Should I get a DirecTV DVR (non-HD)? - AVS Forum
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post #1 of 4 Old 12-11-2008, 03:28 PM - Thread Starter
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I live in a "new" development and long story short, the management decides what services we are allowed to have. They won't let the local cable company in and they contracted, when the complex was built, to have DirecTV dishes installed and wired on the roofs. As part of the bylaws, you must use these dishes (by leasing them from a company for $10/month). You cannot install dishes on your balcony, out a window, etc.

Anyway, they are relunctant or slow in signging a new contract to get HD dishes installed and thus, I am stuck with SD DTV. I am using an old D10 box. I can't take advantage or any of the deals you see at Radio Shack or anything like with the free HD DVR's, multiple rooms, etc.

Anyway, long story short, I have read that the latest SD DTV PVR R16 is problematic and is being phased out. I am currently using a 5000 series ReplayTV and while that's cool, it's not really linked to my guide and cannot do live tv + recording at the same time.

I see R16's on ebay for $80. Would it make sense for me to get one, replacing my current D10 and ReplayTV? Or should I wait, perhaps for a better SD DirecTV PVR? I have no hopes of my apartment upgrading to HD.

Thanks for your help.

Peace!
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post #2 of 4 Old 12-11-2008, 11:51 PM
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i thought that was illegal to not let you have a dish if u choose inside your balconey area on a tripod.
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post #3 of 4 Old 12-16-2008, 11:55 PM
 
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terrible,
to install a Direct TV receiver will be much better.
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post #4 of 4 Old 12-22-2008, 11:05 PM
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Quote:
Originally Posted by sygyzy View Post

They won't let the local cable company in and they contracted, when the complex was built, to have DirecTV dishes installed and wired on the roofs. As part of the bylaws, you must use these dishes (by leasing them from a company for $10/month). You cannot install dishes on your balcony, out a window, etc.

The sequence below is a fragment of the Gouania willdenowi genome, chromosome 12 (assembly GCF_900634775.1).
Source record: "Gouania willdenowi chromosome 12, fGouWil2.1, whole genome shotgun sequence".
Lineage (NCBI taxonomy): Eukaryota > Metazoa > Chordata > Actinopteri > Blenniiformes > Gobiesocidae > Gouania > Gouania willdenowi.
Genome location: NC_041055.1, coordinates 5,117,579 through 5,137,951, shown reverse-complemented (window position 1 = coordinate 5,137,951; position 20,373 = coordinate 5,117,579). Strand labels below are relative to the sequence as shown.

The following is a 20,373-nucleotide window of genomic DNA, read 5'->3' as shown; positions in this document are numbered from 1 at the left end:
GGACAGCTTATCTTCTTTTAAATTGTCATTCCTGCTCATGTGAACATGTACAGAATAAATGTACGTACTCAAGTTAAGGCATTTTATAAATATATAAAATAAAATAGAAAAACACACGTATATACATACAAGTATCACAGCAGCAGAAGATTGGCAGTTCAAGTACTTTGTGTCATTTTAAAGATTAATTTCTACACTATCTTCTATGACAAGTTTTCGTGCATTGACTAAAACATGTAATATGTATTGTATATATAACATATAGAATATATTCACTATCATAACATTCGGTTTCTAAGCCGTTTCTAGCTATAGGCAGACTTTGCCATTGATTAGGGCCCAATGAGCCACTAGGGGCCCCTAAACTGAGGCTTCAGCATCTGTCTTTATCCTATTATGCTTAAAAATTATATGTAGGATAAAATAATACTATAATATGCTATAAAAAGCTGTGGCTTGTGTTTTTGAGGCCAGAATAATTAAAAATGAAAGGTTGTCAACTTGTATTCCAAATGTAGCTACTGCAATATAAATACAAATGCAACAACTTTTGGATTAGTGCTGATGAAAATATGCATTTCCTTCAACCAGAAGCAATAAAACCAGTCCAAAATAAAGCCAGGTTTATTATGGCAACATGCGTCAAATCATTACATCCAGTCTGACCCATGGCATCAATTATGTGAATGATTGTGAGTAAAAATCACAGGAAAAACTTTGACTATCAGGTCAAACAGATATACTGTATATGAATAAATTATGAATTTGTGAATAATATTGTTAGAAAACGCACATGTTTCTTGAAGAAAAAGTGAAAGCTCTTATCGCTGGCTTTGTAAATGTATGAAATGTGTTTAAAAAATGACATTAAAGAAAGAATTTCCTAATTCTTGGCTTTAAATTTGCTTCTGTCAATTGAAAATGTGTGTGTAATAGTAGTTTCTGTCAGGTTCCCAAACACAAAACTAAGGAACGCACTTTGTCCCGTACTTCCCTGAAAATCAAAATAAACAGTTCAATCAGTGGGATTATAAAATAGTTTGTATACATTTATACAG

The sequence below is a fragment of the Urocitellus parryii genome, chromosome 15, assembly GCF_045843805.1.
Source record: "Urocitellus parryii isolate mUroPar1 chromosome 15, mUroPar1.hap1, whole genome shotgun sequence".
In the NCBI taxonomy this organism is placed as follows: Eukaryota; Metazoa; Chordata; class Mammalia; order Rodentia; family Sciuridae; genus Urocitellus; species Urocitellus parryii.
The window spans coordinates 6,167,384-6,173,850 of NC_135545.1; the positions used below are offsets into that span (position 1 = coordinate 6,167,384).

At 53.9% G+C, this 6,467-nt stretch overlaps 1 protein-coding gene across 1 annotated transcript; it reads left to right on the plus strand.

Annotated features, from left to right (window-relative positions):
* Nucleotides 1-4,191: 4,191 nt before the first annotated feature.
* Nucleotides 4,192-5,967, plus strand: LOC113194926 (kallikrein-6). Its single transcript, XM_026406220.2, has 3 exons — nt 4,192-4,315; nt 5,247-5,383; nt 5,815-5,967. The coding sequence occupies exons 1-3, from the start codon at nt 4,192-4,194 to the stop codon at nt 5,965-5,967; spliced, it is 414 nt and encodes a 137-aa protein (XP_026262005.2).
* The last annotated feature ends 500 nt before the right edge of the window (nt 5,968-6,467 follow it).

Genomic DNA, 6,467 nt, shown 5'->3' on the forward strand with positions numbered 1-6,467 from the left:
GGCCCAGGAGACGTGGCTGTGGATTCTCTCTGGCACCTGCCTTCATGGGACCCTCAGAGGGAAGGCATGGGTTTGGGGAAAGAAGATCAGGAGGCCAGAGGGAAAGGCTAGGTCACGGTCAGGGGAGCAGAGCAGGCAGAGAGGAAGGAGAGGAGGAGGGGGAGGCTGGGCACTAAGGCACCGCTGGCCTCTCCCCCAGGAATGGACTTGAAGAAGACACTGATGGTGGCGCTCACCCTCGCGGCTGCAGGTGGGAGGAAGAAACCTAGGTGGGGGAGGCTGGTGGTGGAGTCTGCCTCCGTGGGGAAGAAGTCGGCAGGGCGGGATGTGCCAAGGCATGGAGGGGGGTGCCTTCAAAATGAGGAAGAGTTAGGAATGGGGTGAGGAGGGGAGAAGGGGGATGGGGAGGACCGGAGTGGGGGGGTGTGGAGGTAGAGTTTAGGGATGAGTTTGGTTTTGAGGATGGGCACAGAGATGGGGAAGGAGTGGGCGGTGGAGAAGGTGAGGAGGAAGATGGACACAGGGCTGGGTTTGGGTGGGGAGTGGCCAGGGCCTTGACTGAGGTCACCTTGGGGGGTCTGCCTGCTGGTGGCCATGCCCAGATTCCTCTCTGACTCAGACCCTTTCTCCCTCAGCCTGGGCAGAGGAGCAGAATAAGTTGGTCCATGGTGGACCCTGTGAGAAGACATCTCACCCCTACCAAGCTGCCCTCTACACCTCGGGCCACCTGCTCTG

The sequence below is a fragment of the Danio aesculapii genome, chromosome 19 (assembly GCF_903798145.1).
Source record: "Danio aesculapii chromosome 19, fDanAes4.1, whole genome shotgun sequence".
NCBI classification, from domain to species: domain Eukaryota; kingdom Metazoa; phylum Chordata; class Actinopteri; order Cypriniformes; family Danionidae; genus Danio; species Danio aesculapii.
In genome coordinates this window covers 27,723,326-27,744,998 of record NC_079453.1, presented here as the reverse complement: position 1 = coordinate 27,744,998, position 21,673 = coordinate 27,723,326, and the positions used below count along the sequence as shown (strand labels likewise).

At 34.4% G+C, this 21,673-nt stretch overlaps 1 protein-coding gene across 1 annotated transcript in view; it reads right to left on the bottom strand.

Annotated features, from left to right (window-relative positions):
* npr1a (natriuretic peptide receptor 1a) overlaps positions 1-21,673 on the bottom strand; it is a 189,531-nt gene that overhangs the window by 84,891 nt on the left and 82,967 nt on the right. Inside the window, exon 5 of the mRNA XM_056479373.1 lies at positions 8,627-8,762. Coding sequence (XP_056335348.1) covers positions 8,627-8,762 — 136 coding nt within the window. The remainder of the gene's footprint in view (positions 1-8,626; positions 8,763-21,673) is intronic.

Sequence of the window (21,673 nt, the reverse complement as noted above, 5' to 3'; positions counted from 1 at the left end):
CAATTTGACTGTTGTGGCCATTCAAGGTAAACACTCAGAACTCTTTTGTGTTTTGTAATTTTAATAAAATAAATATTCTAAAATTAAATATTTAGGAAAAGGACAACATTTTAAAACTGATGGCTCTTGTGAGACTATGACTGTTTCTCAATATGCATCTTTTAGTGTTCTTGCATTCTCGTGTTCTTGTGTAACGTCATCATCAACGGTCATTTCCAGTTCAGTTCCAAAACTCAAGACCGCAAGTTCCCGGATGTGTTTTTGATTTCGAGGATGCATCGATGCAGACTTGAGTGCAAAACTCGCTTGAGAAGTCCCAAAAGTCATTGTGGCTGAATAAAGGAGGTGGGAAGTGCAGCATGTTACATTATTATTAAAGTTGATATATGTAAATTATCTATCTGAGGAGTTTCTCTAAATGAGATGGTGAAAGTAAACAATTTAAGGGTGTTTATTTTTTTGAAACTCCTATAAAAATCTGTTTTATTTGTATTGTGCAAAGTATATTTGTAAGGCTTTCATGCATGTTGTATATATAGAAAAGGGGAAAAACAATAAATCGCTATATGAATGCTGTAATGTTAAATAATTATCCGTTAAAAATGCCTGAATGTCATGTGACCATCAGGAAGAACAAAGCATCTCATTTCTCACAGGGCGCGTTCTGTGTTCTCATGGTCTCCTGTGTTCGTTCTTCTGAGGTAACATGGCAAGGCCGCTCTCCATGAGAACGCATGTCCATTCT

Unless you live on a recognized historical site, then chances are good that the "bylaw" is null and void.

Federal law allows just about everyone to install a dish up to one meter in diameter. I would print out this FCC fact sheet and show it to management. Here's an excerpt:

Quote:


The rule (47 C.F.R. Section 1.4000) has been in effect since October 1996, and it prohibits restrictions that impair the installation, maintenance or use of antennas used to receive video programming. The rule applies to video antennas including direct-to-home satellite dishes that are less than one meter (39.37") in diameter (or of any size in Alaska), TV antennas, and wireless cable antennas. The rule prohibits most restrictions that: (1) unreasonably delay or prevent installation, maintenance or use; (2) unreasonably increase the cost of installation, maintenance or use; or (3) preclude reception of an acceptable quality signal.

Effective January 22, 1999, the Commission amended the rule so that it also applies to rental property where the renter has an exclusive use area, such as a balcony or patio.

Quote:


Q: May the association, landlord, building management or property owner restrict the installation of an individual antenna because a central antenna will be available in the future?

A: It is not the intent of the Commission to deter or unreasonably delay the installation of individual antennas because a central antenna may become available. However, persons could be required to remove individual antennas once a central antenna is available if the cost of removal is paid by the landlord or association and the user is reimbursed for the value of the antenna. Further, an individual who wants video programming or fixed wireless services other than what is available through the central antenna should not be unreasonably delayed in obtaining the desired programming or services either through modifications to the central antenna, installation of an additional central antenna, or by using an individual antenna.

Management almost always knows about this, they just stick that provision in the bylaws to discourage people from doing it. They correctly assume that most residents will not bother to check the validity of those bylaws online.

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